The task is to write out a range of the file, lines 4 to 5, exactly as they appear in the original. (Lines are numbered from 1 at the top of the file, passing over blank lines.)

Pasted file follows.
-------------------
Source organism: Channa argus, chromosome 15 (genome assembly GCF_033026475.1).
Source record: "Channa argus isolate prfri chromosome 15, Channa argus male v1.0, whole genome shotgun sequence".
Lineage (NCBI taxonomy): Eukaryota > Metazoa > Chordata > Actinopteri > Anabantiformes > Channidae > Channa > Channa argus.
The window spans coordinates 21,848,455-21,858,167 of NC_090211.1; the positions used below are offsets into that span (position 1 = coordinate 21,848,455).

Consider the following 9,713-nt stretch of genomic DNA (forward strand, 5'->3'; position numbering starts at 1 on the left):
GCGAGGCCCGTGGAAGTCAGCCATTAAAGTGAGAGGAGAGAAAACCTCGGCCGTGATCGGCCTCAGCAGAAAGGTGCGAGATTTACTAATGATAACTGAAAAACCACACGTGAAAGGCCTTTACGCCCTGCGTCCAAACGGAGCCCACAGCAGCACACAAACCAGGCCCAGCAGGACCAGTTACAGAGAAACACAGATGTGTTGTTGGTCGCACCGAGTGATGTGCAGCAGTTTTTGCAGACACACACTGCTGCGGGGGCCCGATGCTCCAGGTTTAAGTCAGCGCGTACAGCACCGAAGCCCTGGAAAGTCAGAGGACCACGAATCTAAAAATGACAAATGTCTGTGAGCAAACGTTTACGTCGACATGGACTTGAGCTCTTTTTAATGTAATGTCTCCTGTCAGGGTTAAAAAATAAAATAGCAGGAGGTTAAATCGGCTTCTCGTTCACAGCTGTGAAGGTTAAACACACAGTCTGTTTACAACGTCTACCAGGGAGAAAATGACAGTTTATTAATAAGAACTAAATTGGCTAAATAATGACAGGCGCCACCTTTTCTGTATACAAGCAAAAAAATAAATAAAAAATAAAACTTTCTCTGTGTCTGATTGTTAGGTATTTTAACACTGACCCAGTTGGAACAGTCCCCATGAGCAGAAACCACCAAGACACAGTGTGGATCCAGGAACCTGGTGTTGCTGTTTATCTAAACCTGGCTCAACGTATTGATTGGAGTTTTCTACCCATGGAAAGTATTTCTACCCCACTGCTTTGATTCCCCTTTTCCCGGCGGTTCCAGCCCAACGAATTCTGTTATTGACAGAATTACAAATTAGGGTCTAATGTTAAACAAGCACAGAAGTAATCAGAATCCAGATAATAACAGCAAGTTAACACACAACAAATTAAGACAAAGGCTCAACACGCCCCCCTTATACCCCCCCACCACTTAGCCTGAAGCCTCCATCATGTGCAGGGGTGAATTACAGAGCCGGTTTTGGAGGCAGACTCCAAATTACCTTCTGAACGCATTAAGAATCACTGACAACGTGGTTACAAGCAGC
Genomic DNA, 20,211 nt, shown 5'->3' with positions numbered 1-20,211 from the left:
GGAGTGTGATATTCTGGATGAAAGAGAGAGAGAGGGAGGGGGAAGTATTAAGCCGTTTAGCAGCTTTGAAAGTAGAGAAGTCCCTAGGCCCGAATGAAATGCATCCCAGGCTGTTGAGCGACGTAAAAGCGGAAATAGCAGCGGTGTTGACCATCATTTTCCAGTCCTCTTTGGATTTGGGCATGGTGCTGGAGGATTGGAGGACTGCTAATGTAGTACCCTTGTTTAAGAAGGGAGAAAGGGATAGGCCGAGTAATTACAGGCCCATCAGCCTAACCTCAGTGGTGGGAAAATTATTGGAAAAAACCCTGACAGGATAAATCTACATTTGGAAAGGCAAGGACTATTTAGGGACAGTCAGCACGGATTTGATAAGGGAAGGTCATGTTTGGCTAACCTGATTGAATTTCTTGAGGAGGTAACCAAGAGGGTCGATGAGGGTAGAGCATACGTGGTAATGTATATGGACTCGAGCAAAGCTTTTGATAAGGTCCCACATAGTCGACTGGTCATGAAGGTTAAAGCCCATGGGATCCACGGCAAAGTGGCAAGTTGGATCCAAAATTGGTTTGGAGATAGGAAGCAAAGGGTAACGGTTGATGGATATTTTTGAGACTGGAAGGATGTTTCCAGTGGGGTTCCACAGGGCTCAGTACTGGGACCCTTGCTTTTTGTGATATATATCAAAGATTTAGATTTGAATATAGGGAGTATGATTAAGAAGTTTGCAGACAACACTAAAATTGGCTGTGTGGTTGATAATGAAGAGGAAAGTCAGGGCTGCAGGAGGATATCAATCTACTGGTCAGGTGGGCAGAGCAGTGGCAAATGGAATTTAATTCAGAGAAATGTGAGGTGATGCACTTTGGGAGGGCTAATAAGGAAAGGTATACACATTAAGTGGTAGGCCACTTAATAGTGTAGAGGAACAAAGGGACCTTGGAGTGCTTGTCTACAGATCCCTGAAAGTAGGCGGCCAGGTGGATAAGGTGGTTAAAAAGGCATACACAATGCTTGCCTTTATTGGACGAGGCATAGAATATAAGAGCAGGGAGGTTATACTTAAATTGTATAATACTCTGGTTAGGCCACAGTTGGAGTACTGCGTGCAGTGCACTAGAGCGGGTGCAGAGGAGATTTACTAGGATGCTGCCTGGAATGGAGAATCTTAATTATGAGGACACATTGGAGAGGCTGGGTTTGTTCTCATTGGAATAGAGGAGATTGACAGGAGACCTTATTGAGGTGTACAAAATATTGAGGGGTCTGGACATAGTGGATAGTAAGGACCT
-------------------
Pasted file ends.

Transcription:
The window spans coordinates 21,848,455-21,858,167 of NC_090211.1; the positions used below are offsets into that span (position 1 = coordinate 21,848,455).

Consider the following 9,713-nt stretch of genomic DNA (forward strand, 5'->3'; position numbering starts at 1 on the left):